Greek banks, among Europe’s weakest, are getting rid of their bad loans at a healthy clip. In spring, the pandemic interrupted plans among the country’s banks to shed loans still festering from the eurozone crisis a decade ago, The Wall Street Journal reported. But stimulus from central banks and governments globally has sent fresh cash into funds that buy non-performing loans, reinvigorating the efforts.
The Greek government's opposition is trying to block new insolvency legislation that it argues would leave vulnerable mortgage holders more exposed to repossession during the pandemic, Yahoo! Finance reported. The conservative government is overhauling its bankruptcy regulations, replacing a protection program for distressed loans on primary homes, which expired in July, with a state subsidy program. The government says the proposed changes would be better targeted and would ease pressure on banks still coping with a mountain of loans left unpaid during years of financial crisis.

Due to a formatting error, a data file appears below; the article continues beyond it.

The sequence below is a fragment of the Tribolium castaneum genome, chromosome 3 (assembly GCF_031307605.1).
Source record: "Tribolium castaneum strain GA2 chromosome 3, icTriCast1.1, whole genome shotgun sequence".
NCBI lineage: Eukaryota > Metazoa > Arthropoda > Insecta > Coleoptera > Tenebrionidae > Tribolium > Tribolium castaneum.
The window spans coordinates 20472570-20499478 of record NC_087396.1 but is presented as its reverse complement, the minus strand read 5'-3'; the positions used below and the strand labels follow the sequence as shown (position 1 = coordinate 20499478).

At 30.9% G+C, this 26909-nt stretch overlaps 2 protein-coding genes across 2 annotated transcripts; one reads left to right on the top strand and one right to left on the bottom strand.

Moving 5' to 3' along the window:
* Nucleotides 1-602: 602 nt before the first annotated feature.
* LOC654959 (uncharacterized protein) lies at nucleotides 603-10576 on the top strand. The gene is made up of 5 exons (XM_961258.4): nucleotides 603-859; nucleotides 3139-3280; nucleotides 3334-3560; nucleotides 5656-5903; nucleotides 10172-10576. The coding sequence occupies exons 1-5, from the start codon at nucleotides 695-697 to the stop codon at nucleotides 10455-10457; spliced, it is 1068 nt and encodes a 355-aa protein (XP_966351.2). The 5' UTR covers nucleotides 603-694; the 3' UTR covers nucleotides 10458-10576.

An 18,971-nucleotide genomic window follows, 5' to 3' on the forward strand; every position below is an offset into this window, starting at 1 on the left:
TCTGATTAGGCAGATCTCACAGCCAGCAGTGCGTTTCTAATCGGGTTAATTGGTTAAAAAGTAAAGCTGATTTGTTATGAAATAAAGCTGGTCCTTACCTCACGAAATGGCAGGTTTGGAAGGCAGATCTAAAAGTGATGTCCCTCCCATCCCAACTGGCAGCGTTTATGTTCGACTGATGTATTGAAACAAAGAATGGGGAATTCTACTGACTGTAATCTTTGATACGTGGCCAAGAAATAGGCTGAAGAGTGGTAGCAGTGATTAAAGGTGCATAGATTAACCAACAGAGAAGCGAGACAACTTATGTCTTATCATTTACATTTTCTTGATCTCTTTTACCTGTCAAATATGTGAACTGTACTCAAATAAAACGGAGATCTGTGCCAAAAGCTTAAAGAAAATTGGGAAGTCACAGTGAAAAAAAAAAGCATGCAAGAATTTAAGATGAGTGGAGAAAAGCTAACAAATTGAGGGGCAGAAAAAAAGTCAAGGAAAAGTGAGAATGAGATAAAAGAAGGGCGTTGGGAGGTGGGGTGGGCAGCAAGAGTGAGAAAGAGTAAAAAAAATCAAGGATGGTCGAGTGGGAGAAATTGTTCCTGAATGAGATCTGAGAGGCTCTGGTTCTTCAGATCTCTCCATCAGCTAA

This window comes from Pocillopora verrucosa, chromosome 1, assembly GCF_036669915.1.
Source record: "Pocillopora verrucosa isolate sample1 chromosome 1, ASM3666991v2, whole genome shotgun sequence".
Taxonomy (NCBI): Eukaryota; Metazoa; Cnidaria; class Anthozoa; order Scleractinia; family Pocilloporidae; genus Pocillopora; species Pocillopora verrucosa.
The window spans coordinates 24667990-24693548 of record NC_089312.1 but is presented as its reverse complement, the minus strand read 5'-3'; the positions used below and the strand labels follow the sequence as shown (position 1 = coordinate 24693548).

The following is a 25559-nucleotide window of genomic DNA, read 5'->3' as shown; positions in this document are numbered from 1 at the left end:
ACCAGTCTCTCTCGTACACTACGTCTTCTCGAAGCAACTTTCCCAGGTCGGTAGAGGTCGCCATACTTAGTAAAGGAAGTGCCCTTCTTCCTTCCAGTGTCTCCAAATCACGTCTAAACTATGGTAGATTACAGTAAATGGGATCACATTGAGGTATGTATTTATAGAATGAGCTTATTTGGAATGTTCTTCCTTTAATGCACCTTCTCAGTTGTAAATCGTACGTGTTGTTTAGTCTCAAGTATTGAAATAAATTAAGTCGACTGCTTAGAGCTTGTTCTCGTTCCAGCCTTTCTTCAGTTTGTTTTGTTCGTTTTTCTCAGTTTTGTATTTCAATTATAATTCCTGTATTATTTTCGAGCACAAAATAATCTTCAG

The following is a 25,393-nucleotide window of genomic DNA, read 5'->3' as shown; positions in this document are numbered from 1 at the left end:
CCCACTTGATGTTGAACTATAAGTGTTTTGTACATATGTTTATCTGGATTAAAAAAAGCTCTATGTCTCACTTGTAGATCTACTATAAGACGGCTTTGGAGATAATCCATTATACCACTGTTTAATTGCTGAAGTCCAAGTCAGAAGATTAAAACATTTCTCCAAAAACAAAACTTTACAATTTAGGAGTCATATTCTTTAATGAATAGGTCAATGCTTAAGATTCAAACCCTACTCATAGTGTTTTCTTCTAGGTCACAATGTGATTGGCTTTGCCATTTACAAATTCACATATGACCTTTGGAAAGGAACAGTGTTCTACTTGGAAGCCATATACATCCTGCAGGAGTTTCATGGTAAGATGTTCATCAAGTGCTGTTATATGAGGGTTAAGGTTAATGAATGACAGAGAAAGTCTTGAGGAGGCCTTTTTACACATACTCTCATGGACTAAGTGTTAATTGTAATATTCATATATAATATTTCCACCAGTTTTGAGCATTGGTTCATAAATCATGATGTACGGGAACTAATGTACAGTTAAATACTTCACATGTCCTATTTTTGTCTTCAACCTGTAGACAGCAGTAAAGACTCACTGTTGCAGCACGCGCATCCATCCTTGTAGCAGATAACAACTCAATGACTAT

Greece is the most vulnerable country in the Eurozone to a shock to tourism says DBRS Morningstar, Capital reported. According to the latest forecasts by DBRS, the recession in Greece this year will reach 7%, while the recovery in 2021 is expected to reach 4%. According to the DBRS’ adverse scenario, the contraction of the Greek GDP this year will come to 9% and growth in 2021 will move at a subdued rate of 1.5%.